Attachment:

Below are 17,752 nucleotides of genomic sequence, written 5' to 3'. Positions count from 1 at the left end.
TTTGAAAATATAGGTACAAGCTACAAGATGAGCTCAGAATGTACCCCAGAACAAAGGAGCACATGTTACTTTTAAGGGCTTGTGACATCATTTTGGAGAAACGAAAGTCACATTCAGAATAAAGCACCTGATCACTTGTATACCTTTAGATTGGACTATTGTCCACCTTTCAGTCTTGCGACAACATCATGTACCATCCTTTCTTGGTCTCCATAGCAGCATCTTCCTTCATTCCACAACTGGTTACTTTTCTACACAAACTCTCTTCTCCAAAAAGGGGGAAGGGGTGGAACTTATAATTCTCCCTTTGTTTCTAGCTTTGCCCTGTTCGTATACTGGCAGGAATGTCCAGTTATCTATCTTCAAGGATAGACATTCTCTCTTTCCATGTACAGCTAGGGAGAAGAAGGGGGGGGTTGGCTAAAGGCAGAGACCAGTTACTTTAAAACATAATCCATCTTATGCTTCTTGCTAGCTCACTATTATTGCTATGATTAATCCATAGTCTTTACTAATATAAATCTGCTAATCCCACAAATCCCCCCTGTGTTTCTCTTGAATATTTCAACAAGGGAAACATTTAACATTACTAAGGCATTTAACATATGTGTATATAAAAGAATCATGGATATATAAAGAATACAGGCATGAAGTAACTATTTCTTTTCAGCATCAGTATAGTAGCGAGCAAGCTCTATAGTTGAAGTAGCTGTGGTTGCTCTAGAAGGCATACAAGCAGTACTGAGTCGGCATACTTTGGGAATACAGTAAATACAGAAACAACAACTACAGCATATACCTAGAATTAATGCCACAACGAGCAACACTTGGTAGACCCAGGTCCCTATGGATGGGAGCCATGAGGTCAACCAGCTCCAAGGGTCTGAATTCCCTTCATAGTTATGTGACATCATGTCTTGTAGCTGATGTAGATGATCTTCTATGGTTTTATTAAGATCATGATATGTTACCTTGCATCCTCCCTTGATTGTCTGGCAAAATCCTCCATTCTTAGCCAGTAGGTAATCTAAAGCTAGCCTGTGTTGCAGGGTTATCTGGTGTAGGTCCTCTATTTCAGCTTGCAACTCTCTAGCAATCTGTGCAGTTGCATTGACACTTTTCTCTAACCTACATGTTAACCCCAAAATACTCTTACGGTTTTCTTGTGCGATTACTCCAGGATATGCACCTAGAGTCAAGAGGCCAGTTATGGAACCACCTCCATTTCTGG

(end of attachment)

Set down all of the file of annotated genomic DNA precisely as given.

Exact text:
Below are 17,752 nucleotides of genomic sequence, written 5' to 3'. Positions count from 1 at the left end.
TTTGAAAATATAGGTACAAGCTACAAGATGAGCTCAGAATGTACCCCAGAACAAAGGAGCACATGTTACTTTTAAGGGCTTGTGACATCATTTTGGAGAAACGAAAGTCACATTCAGAATAAAGCACCTGATCACTTGTATACCTTTAGATTGGACTATTGTCCACCTTTCAGTCTTGCGACAACATCATGTACCATCCTTTCTTGGTCTCCATAGCAGCATCTTCCTTCATTCCACAACTGGTTACTTTTCTACACAAACTCTCTTCTCCAAAAAGGGGGAAGGGGTGGAACTTATAATTCTCCCTTTGTTTCTAGCTTTGCCCTGTTCGTATACTGGCAGGAATGTCCAGTTATCTATCTTCAAGGATAGACATTCTCTCTTTCCATGTACAGCTAGGGAGAAGAAGGGGGGGGTTGGCTAAAGGCAGAGACCAGTTACTTTAAAACATAATCCATCTTATGCTTCTTGCTAGCTCACTATTATTGCTATGATTAATCCATAGTCTTTACTAATATAAATCTGCTAATCCCACAAATCCCCCCTGTGTTTCTCTTGAATATTTCAACAAGGGAAACATTTAACATTACTAAGGCATTTAACATATGTGTATATAAAAGAATCATGGATATATAAAGAATACAGGCATGAAGTAACTATTTCTTTTCAGCATCAGTATAGTAGCGAGCAAGCTCTATAGTTGAAGTAGCTGTGGTTGCTCTAGAAGGCATACAAGCAGTACTGAGTCGGCATACTTTGGGAATACAGTAAATACAGAAACAACAACTACAGCATATACCTAGAATTAATGCCACAACGAGCAACACTTGGTAGACCCAGGTCCCTATGGATGGGAGCCATGAGGTCAACCAGCTCCAAGGGTCTGAATTCCCTTCATAGTTATGTGACATCATGTCTTGTAGCTGATGTAGATGATCTTCTATGGTTTTATTAAGATCATGATATGTTACCTTGCATCCTCCCTTGATTGTCTGGCAAAATCCTCCATTCTTAGCCAGTAGGTAATCTAAAGCTAGCCTGTGTTGCAGGGTTATCTGGTGTAGGTCCTCTATTTCAGCTTGCAACTCTCTAGCAATCTGTGCAGTTGCATTGACACTTTTCTCTAACCTACATGTTAACCCCAAAATACTCTTACGGTTTTCTTGTGCGATTACTCCAGGATATGCACCTAGAGTCAAGAGGCCAGTTATGGAACCACCTCCATTTCTGG